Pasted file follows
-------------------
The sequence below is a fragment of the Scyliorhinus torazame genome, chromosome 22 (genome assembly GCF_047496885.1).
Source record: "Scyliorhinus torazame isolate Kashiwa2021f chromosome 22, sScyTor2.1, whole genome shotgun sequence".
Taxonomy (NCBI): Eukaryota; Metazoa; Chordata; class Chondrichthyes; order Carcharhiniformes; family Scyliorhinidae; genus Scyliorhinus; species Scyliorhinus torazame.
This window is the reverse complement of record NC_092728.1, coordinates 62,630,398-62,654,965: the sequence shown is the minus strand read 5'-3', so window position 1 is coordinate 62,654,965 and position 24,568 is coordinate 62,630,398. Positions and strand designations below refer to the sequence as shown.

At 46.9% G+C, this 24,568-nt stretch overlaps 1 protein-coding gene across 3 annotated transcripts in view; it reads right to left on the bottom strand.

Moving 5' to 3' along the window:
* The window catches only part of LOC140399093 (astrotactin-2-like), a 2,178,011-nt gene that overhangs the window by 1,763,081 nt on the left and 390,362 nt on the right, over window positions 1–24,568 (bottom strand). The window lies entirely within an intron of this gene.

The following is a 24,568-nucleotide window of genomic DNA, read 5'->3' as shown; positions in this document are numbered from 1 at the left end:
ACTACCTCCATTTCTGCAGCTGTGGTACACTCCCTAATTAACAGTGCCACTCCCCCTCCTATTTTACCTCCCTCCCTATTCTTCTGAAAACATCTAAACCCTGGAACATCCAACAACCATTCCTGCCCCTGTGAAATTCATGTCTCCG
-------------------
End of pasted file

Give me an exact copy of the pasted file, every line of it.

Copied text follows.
The sequence below is a fragment of the Scyliorhinus torazame genome, chromosome 22 (genome assembly GCF_047496885.1).
Source record: "Scyliorhinus torazame isolate Kashiwa2021f chromosome 22, sScyTor2.1, whole genome shotgun sequence".
Taxonomy (NCBI): Eukaryota; Metazoa; Chordata; class Chondrichthyes; order Carcharhiniformes; family Scyliorhinidae; genus Scyliorhinus; species Scyliorhinus torazame.
This window is the reverse complement of record NC_092728.1, coordinates 62,630,398-62,654,965: the sequence shown is the minus strand read 5'-3', so window position 1 is coordinate 62,654,965 and position 24,568 is coordinate 62,630,398. Positions and strand designations below refer to the sequence as shown.

At 46.9% G+C, this 24,568-nt stretch overlaps 1 protein-coding gene across 3 annotated transcripts in view; it reads right to left on the bottom strand.

Moving 5' to 3' along the window:
* The window catches only part of LOC140399093 (astrotactin-2-like), a 2,178,011-nt gene that overhangs the window by 1,763,081 nt on the left and 390,362 nt on the right, over window positions 1–24,568 (bottom strand). The window lies entirely within an intron of this gene.

The following is a 24,568-nucleotide window of genomic DNA, read 5'->3' as shown; positions in this document are numbered from 1 at the left end:
ACTACCTCCATTTCTGCAGCTGTGGTACACTCCCTAATTAACAGTGCCACTCCCCCTCCTATTTTACCTCCCTCCCTATTCTTCTGAAAACATCTAAACCCTGGAACATCCAACAACCATTCCTGCCCCTGTGAAATTCATGTCTCCG